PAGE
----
Ready or not, here it comes. Starting tonight in Hobart, and including games in Canberra over the weekend, the tenth edition of the Big Bash League is the latest Australian sporting competition to kick off in hub life.
In truth, it’s going to be a bit of a travelling hub roadshow.
BBL10 kicks off in Tasmania and the ACT for the first 12 games in 13 days. The Hobart Hurricanes, Sydney Sixers, Melbourne Renegades, Perth Scorchers and Adelaide Strikers will play in Hobart and Launceston, while the Melbourne Stars, Brisbane Heat and Sydney Thunder start their campaigns in Canberra.
From December 23, Brisbane and the Gold Coast will come into the mix, and the Adelaide Oval from December 28, just in time for their annual New Year’s match on December 31.
But by this stage, the hubs will only exist in name only, with teams floating between the locations. That will be the case when Perth’s Optus Stadium joins the party on January 3.
The initial fixturing and hub locations were based on which state borders were open to which states and territories at the time, with the hope all states will have been used by the time the finals are played.
And that’s how it’s all played out. Perth hosts its last game on January 12, and to that point, that will be it for Tasmania, the ACT, Queensland, South Australia, and the west as well.
From January 13, the rest of the regular season will be played in New South Wales and Victoria, with games split between the Sydney Showground and the SCG, and the MCG and Marvel Stadium.
Presuming no further viral outbreaks around the country, it’s hoped the finals matches can be hosted at the home venue of the teams earning hosting rights.
The big-ticket item in all this movement, however, is from the time the BBL starts tonight to the last match of the regular season, it’s cricket every night over the summer. Well, just about.
There won’t be any BBL games played against the Adelaide day/night Test next week, but there will be a match in Hobart starting at 11am on both Saturday and Sunday morning.
And Christmas Big Bash cricket still hasn’t passed the pub test quite yet, with Cricket Australia maintaining a cricket-free zone on Christmas Eve and Day. It’s difficult to see the debate dying down, though.
Come Boxing Day, however, you can have as much cricket as you like, with the second Test against India to be played in front a restricted crowd at the MCG, and then BBL games in Canberra and on the Gold Coast to follow. The Sydney Sixers-Melbourne Stars game at Metricon Stadium won’t start until after 9pm, meaning you’re in for well over twelve hours of cricket if you’re up for it.
When the BBL does kick off tonight in Hobart, you can be assured there will be six other teams watching on intently to see how the Hurricanes and Sixers adapt to the freshly minted ‘innovations’ introduced this summer, and more specifically, when they use them.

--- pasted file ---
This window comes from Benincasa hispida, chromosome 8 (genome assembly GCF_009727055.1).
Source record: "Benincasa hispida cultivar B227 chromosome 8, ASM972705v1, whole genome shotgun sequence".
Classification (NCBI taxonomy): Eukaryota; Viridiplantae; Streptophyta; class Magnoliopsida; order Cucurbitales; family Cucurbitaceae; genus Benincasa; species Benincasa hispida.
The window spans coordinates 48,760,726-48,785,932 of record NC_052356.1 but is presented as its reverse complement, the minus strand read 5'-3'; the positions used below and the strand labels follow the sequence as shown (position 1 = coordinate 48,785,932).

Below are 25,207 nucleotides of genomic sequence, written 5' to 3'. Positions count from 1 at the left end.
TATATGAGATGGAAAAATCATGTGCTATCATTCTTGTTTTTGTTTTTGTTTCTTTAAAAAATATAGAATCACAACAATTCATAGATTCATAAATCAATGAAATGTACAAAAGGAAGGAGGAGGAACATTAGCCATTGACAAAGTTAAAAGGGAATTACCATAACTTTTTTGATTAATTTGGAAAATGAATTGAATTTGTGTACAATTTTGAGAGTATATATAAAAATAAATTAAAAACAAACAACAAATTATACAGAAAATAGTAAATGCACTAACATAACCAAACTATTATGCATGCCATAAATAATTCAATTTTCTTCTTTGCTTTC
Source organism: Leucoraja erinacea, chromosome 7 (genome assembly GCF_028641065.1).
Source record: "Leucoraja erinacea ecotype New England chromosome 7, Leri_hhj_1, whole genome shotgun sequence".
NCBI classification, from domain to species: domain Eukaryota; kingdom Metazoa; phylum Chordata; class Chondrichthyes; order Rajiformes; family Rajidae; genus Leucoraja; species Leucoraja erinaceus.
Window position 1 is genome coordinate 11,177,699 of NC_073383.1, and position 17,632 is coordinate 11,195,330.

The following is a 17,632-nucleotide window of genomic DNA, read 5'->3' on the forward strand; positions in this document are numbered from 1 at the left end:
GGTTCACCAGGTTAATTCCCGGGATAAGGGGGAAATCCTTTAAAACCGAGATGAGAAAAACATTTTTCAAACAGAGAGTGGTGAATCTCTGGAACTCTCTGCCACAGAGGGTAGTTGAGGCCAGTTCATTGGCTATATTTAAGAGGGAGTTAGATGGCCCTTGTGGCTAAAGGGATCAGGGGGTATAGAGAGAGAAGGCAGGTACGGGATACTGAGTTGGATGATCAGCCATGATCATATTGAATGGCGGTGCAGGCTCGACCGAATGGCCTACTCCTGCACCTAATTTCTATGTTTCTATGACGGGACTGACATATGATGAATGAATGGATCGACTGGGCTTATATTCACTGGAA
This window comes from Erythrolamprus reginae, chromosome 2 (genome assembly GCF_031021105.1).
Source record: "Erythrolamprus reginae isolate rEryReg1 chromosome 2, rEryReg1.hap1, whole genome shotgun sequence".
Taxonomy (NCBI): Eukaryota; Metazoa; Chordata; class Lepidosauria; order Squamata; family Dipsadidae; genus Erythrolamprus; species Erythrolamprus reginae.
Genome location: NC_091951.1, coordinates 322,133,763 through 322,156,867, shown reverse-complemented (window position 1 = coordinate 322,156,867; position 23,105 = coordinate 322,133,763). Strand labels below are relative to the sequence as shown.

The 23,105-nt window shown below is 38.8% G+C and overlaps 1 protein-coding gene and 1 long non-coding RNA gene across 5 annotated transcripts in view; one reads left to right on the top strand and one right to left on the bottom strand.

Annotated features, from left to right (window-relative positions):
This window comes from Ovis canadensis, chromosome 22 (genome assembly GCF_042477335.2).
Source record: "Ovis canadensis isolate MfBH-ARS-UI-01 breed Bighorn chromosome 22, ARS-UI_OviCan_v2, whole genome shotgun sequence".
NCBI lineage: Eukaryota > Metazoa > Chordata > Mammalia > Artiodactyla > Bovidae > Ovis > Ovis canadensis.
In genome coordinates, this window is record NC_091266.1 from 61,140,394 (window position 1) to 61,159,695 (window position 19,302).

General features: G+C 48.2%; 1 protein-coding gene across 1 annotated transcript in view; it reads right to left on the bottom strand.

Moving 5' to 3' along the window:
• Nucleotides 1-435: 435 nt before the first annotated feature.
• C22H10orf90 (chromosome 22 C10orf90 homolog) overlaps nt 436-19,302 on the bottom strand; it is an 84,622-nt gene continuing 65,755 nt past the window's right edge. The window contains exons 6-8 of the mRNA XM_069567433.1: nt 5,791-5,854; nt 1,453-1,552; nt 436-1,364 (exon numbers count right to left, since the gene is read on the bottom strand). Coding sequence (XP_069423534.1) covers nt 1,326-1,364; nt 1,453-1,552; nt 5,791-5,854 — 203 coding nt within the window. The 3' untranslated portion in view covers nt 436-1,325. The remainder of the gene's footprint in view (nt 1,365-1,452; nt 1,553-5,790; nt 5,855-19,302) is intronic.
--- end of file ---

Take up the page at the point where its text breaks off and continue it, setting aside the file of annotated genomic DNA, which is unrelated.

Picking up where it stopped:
For example, when from the 11th over onwards will the batting team call for their ‘power surge’, where the fielding team can only have two players outside the inner fielding circle?
The 19th and 20th overs, did you say? Yes, quite probably. Why would you want more fielders out on the fence in the last overs if there’s an option to get rid of some of them?
And who will be the team to create a bit of pub trivia history by being the first to call on their 12th or 13th man after the tenth over – their ‘x-factor player’ – to replace someone yet to bat or who has only bowled one over? And is the replaced player still paid a match fee?
The one tweak with some degree of merit is the ‘bash boost’, a bonus point handed out halfway through the second innings if the chasing team is ahead of the equivalent ten-over score of their opposition.
If this gives a chasing team something to aim for in a game after a top-order collapse, for instance, then maybe this can be lived with. We’ll find out one way or the other.
Certainly, the initial reaction to the BBL rule tweaks was overwhelmingly negative, and it will be interesting to see how both the Seven Network and Fox Sports commentators try to spin them. Particularly Seven, in fact, given they’re also taking Cricket Australia to court arguing a breach of their broadcast rights contract.
On the player front, we again won’t see the frontline Australian players, with the Test squad locked down in bubble life until after the Brisbane Test in mid-January.
And though the eight teams were allowed a third international marquee player, the most recent news on this front has been the string of withdrawals of English players, reasonably suggesting another two months in some degree of hub life might be a bit too much after going from one bubble to the next since July and August.
Again, this will mean the Seven commentary team will be actively talking up the abilities of the same fringe state players their lawyers will be arguing shouldn’t be anywhere near their TV cameras, but that’s just one of the many delicious sub-plots bound to explode when the Big Bash League blasts off in Hobart tonight.